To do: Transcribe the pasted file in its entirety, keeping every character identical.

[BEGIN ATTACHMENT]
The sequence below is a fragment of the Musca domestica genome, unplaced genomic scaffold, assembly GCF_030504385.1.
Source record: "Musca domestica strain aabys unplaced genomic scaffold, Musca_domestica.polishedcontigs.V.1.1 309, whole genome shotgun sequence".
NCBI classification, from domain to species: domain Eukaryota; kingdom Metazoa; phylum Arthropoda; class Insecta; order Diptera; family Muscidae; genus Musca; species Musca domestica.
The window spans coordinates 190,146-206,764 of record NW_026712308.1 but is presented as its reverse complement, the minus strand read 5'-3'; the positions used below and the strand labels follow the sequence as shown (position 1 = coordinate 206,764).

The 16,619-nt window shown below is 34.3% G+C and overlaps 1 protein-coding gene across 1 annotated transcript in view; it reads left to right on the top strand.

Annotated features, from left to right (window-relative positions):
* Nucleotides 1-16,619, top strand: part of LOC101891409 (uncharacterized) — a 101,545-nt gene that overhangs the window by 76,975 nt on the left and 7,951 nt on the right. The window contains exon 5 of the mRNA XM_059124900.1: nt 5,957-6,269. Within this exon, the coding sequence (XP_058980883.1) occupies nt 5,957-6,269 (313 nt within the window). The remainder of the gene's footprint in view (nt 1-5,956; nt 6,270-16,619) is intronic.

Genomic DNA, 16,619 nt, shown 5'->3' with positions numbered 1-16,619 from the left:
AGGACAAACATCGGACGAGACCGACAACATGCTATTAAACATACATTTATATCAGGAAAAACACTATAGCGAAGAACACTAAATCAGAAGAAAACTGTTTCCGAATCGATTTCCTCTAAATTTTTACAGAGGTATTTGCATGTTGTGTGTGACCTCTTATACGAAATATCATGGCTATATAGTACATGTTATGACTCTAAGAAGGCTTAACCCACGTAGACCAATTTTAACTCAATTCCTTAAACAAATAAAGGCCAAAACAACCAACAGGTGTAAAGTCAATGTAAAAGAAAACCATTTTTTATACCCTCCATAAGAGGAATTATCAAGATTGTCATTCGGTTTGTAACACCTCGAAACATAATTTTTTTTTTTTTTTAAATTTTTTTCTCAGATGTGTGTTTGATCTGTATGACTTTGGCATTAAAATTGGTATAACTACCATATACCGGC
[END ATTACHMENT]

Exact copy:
The sequence below is a fragment of the Musca domestica genome, unplaced genomic scaffold, assembly GCF_030504385.1.
Source record: "Musca domestica strain aabys unplaced genomic scaffold, Musca_domestica.polishedcontigs.V.1.1 309, whole genome shotgun sequence".
NCBI classification, from domain to species: domain Eukaryota; kingdom Metazoa; phylum Arthropoda; class Insecta; order Diptera; family Muscidae; genus Musca; species Musca domestica.
The window spans coordinates 190,146-206,764 of record NW_026712308.1 but is presented as its reverse complement, the minus strand read 5'-3'; the positions used below and the strand labels follow the sequence as shown (position 1 = coordinate 206,764).

The 16,619-nt window shown below is 34.3% G+C and overlaps 1 protein-coding gene across 1 annotated transcript in view; it reads left to right on the top strand.

Annotated features, from left to right (window-relative positions):
* Nucleotides 1-16,619, top strand: part of LOC101891409 (uncharacterized) — a 101,545-nt gene that overhangs the window by 76,975 nt on the left and 7,951 nt on the right. The window contains exon 5 of the mRNA XM_059124900.1: nt 5,957-6,269. Within this exon, the coding sequence (XP_058980883.1) occupies nt 5,957-6,269 (313 nt within the window). The remainder of the gene's footprint in view (nt 1-5,956; nt 6,270-16,619) is intronic.

Genomic DNA, 16,619 nt, shown 5'->3' with positions numbered 1-16,619 from the left:
AGGACAAACATCGGACGAGACCGACAACATGCTATTAAACATACATTTATATCAGGAAAAACACTATAGCGAAGAACACTAAATCAGAAGAAAACTGTTTCCGAATCGATTTCCTCTAAATTTTTACAGAGGTATTTGCATGTTGTGTGTGACCTCTTATACGAAATATCATGGCTATATAGTACATGTTATGACTCTAAGAAGGCTTAACCCACGTAGACCAATTTTAACTCAATTCCTTAAACAAATAAAGGCCAAAACAACCAACAGGTGTAAAGTCAATGTAAAAGAAAACCATTTTTTATACCCTCCATAAGAGGAATTATCAAGATTGTCATTCGGTTTGTAACACCTCGAAACATAATTTTTTTTTTTTTTTAAATTTTTTTCTCAGATGTGTGTTTGATCTGTATGACTTTGGCATTAAAATTGGTATAACTACCATATACCGGC